Happy Father’s Day. As we celebrate Father’s Day, different personalities talk to Phionah Nassanga about their incredible moments with their fathers and lessons they learnt.
Helen Koyokoyo Buteme, rugby player
As an adult, I am afraid of thunder but as a child thunder petrified me. When I was about five years old, there was a thunderstorm and it scared me so much that I started running around and screaming- literally trying to get away from the thunder. My dad came running from wherever he was in the house, picked me up and carried me around the house, soothing me and letting me know that I am safe. He is not emotionally demonstrative so that is possibly why that memory has stayed with me to date.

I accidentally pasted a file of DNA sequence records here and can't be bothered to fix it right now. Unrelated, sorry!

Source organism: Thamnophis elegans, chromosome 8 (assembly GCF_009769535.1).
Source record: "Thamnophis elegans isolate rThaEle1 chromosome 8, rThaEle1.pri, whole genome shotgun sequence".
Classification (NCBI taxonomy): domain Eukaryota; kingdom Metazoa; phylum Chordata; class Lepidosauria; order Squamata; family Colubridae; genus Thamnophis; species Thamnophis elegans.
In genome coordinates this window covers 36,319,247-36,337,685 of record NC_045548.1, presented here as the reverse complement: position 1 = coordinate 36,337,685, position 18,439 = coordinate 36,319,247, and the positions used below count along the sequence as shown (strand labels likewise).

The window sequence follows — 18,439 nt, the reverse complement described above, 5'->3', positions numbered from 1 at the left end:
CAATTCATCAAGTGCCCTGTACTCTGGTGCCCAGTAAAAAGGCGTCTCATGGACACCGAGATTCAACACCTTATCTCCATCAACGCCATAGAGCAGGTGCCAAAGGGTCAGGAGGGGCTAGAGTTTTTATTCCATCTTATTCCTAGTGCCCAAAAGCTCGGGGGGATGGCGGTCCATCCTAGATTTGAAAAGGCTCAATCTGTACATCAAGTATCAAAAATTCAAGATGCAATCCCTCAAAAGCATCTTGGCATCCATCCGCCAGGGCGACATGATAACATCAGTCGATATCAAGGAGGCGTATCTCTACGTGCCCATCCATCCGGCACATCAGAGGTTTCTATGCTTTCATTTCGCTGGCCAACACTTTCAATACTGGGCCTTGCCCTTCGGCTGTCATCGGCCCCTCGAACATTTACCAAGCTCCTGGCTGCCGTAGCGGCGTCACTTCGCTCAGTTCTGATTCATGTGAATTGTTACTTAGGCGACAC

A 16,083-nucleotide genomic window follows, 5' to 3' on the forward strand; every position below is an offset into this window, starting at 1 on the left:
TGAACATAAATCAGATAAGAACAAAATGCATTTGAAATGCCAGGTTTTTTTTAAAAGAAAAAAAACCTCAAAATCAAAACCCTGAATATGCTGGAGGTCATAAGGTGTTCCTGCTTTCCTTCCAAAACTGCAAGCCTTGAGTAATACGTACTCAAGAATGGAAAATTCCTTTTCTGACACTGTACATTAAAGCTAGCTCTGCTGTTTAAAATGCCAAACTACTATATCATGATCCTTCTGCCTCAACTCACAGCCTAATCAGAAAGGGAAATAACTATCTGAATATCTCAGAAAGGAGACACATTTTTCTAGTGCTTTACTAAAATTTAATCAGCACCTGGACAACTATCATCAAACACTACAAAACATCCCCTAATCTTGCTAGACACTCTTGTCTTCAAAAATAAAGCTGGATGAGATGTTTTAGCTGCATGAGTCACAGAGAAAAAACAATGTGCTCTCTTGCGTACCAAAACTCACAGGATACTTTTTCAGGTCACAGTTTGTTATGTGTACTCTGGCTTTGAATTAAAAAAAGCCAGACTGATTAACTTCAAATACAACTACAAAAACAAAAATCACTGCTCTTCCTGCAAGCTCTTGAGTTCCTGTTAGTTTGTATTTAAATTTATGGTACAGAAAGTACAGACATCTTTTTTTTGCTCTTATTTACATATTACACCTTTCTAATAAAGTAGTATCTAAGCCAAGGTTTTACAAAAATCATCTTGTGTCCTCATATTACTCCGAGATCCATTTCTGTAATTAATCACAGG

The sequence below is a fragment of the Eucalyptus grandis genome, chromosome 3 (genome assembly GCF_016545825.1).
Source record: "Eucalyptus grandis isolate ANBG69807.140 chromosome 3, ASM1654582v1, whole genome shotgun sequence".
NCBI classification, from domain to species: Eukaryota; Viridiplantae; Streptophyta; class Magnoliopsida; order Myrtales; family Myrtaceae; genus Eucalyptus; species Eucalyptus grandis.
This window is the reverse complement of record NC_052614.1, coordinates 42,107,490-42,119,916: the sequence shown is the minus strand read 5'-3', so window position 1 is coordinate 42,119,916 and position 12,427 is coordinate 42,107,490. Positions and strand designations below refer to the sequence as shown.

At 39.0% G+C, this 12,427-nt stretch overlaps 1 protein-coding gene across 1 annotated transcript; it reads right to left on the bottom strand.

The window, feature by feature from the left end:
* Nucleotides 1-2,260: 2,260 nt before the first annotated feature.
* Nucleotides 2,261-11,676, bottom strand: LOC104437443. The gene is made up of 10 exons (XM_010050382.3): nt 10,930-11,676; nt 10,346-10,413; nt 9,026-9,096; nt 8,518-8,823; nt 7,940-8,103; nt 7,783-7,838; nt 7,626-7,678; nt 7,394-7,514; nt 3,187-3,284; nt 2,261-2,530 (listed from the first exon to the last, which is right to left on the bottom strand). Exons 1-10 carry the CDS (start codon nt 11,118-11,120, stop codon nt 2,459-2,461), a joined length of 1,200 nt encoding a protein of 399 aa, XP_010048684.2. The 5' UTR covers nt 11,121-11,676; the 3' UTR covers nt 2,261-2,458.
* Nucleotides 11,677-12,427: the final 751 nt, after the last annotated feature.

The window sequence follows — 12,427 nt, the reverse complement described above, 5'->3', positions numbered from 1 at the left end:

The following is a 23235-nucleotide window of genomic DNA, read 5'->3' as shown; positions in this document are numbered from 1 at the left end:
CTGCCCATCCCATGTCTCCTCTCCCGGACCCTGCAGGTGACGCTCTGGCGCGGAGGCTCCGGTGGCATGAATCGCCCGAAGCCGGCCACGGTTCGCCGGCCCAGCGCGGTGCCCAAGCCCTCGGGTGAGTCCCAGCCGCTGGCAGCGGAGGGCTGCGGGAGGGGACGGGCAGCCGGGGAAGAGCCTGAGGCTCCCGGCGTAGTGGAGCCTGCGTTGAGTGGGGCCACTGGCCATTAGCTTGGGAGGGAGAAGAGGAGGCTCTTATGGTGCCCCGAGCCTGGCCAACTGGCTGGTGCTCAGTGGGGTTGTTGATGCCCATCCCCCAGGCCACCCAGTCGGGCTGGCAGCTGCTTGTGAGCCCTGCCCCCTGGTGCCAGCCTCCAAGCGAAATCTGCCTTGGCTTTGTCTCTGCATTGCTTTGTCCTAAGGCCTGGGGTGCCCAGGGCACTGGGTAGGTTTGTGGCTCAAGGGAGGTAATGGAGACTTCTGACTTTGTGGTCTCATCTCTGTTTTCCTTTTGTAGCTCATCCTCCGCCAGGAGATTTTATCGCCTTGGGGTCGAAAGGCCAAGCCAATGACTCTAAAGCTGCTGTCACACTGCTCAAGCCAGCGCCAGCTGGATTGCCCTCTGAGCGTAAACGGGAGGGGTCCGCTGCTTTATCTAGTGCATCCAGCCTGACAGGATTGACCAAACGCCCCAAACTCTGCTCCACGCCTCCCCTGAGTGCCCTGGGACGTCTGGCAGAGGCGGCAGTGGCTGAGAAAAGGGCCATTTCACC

There are several life lessons I learnt from my father but the two most important ones that probably define who I am now are; being a girl should not limit my independence. I learnt these through his expectations. Simple things that planted seeds in our (my younger sister and I) minds, for example, he would point out trees suitable for us to climb and as we got older, we were allowed to climb higher or climb more difficult trees.
When his car would not start the girls were called to push the car together with the boys. We were expected to excel in sciences just like the boys, he made for us catapults and bows and arrows as toys but he also bought us dolls. So, I grew up knowing that I could try whatever I wanted as long as I had the ability.
When my brothers were younger, my father was against them playing rugby (I do not know why) but when I started playing rugby almost 10 years later he was supportive and cut out every newspaper article that mentioned me (he still has them) and even came to watch one of my international games in Kenya (he lives in Kenya) and to date asks me about rugby when we talk.
Both my parents raised me to be independent and not to rely on men for financial security.